In the foreground the Lavender is showing a tinge of colour before it opens. And on the right the tall blue Campanula persicifolia are now open too, while the hardy Geraniums continue to provide splashes of various shades of pink.

The yellow Lysimachia is in full flower. Doesn’t she look harmless?…

The Clematis tangutica ‘Orange Peel’ on the (far too small) obelisk is also in flower…

But my favourite colour here at the moment is this pretty Geranium (I think it is G.’Rozanne’) among some Stipa gigantea; next to the red poppies it stands out even more…

Looking down to the left, at the front of this view, is the lovely Melica ciliata, which I have also seen growing wild on one of our walks nearby.

I pulled loads of the Lysimachia out just a few weeks ago… I could have removed a bit more, but it is lovely while flowering!

As spring progresses into summer, focusing on a particular area of the garden is so useful to me. Why not join in! Just leave a comment below with a link to your view this Tuesday.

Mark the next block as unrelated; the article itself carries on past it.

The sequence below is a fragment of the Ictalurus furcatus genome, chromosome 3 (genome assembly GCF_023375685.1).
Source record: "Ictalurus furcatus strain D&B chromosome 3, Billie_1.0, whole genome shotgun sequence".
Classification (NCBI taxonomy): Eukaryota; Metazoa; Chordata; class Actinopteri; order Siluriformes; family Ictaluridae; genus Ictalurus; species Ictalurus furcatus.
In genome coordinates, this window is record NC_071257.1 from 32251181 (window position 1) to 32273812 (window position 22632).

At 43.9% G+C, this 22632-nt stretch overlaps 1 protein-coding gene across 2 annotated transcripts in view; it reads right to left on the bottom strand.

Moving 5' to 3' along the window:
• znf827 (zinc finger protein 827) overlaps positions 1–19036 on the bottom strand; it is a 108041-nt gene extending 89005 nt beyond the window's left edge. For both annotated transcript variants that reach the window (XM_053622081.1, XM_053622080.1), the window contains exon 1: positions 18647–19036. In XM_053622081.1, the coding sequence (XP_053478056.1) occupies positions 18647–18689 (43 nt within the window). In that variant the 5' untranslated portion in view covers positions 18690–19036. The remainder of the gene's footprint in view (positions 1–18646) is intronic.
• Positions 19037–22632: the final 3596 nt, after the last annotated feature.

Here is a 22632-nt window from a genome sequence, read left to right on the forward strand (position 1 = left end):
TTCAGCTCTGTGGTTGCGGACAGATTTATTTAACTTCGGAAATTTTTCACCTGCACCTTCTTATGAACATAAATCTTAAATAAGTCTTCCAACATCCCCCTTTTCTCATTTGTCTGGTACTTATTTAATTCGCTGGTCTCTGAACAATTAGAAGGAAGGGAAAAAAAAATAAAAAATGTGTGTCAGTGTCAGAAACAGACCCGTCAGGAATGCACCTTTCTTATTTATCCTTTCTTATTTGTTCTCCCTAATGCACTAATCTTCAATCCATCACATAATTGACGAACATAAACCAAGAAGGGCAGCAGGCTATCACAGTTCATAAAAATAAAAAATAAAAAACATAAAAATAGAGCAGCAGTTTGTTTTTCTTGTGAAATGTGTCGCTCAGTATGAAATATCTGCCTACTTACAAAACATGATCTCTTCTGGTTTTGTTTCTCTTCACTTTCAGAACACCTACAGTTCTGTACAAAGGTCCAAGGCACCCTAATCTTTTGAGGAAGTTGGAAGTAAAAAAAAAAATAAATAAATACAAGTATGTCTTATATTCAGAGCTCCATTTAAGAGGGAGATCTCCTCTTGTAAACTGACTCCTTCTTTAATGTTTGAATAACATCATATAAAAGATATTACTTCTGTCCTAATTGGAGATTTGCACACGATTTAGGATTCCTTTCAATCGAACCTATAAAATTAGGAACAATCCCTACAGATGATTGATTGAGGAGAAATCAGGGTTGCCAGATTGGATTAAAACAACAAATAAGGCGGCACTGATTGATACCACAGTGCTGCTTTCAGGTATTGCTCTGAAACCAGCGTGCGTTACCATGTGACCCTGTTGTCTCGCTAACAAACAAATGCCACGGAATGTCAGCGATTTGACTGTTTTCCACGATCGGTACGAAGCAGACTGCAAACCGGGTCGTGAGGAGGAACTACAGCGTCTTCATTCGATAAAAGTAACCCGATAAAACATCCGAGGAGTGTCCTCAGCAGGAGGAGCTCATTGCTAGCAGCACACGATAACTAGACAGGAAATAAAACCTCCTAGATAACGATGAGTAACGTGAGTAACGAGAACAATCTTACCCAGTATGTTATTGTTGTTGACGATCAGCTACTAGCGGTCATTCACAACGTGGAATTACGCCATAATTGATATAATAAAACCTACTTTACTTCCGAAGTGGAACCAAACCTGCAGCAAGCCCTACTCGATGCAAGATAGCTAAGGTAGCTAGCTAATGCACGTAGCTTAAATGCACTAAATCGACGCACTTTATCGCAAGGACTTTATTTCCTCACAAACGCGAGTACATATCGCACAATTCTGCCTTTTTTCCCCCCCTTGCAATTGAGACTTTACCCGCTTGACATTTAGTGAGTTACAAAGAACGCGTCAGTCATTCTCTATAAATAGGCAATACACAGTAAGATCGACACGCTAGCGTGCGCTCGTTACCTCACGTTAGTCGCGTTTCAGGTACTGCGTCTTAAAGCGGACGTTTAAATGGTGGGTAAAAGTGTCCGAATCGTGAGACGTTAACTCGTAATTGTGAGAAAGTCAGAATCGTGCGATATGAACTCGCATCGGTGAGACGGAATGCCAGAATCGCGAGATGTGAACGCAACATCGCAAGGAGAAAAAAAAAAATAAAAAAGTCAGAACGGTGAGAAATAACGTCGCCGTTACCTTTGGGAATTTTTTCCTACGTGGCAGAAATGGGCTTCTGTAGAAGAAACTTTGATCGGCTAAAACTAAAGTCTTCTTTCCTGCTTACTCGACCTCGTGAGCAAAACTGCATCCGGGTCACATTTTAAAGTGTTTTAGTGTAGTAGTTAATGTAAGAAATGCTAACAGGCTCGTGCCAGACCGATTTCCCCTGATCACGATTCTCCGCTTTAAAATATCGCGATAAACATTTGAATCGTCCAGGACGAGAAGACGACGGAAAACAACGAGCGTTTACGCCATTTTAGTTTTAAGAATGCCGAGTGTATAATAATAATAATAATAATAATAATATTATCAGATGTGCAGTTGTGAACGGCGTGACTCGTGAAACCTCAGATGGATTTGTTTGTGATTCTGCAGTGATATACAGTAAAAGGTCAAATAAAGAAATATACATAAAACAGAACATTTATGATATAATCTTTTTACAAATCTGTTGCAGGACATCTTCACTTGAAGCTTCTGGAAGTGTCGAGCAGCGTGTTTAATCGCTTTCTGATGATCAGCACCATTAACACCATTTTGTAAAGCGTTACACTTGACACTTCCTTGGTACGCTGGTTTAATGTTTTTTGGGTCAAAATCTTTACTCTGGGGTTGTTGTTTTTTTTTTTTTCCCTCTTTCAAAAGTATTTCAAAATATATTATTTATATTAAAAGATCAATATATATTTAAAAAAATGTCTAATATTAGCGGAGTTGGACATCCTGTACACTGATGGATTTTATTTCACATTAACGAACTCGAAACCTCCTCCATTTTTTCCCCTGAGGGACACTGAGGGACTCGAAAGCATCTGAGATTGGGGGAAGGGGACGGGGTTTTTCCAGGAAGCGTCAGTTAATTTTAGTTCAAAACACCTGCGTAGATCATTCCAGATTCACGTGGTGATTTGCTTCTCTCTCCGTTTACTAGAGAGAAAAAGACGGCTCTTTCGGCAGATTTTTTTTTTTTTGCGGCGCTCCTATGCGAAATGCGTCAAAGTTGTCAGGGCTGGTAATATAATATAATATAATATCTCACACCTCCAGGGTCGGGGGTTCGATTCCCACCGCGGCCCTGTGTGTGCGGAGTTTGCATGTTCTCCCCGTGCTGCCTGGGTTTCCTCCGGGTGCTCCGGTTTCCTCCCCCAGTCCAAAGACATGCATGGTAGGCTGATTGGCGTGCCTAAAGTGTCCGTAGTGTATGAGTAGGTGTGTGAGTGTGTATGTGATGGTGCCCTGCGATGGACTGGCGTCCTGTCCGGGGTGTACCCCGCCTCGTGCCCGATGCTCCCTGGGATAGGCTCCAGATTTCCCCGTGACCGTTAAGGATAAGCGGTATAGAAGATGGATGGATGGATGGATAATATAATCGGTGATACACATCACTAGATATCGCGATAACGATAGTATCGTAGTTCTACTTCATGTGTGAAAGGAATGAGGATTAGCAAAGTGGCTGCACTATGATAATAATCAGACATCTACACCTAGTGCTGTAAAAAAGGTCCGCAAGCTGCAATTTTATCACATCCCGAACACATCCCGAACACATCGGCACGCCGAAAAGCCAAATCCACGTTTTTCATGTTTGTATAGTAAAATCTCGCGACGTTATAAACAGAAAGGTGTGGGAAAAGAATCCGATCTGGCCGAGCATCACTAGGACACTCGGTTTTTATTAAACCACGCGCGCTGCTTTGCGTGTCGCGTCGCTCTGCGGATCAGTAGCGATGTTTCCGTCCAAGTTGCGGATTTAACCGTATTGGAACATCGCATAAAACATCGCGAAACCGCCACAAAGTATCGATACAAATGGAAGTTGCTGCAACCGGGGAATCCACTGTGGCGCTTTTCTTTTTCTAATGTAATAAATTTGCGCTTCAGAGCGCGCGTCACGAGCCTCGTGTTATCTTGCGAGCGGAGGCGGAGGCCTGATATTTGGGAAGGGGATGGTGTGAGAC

Have a great gardening week!

The Nepal Himalaya Park

Last week we had a bank holiday here in Bavaria – Ascension Day. This meant that an ideal spot for meeting up with friends would be open… the Nepal Himalaya Park near Regensburg.

I have never visited a garden in Germany that captivated me quite like this one! It is most certainly not a traditional ‘show garden’, where plants are placed for effect and labelled with care. No, this was more of a plant fanatic’s paradise, a playground for the owner of the park to see what he can grow, with a mostly oriental theme; a little chaotic, quite wild in places, but absolutely charming in my eyes!

The Nepal Himalaya Pavillon

Photo from the Pavillon website: http://www.nepal-himalaya-pavillon.de

The garden is set into a south-facing hillside in part of a former quarry, and the main ‘attraction’ which inspired it is the Himalaya Pavillon. This temple was actually the Nepalese exhibit at the Expo 2000 in Hanover. It was painstakingly dismantled and rebuilt here in its new home. The garden then arose around it a few years later, so is still relatively young.

My photos are not brilliant as I used my mobile phone, but I think you can get the idea of what the temple looks like surrounded by enormous trees, rhododendrons and azaleas.

I was so pleasantly surprised when I walked through the gate, as it was not at all what I had expected. Along with the traditional perennials, native wild flowers and many herbs there were a lot of unusual plants unknown to me, which I had to look up when I got home. So if you see I have made a mistake, please feel free to correct me!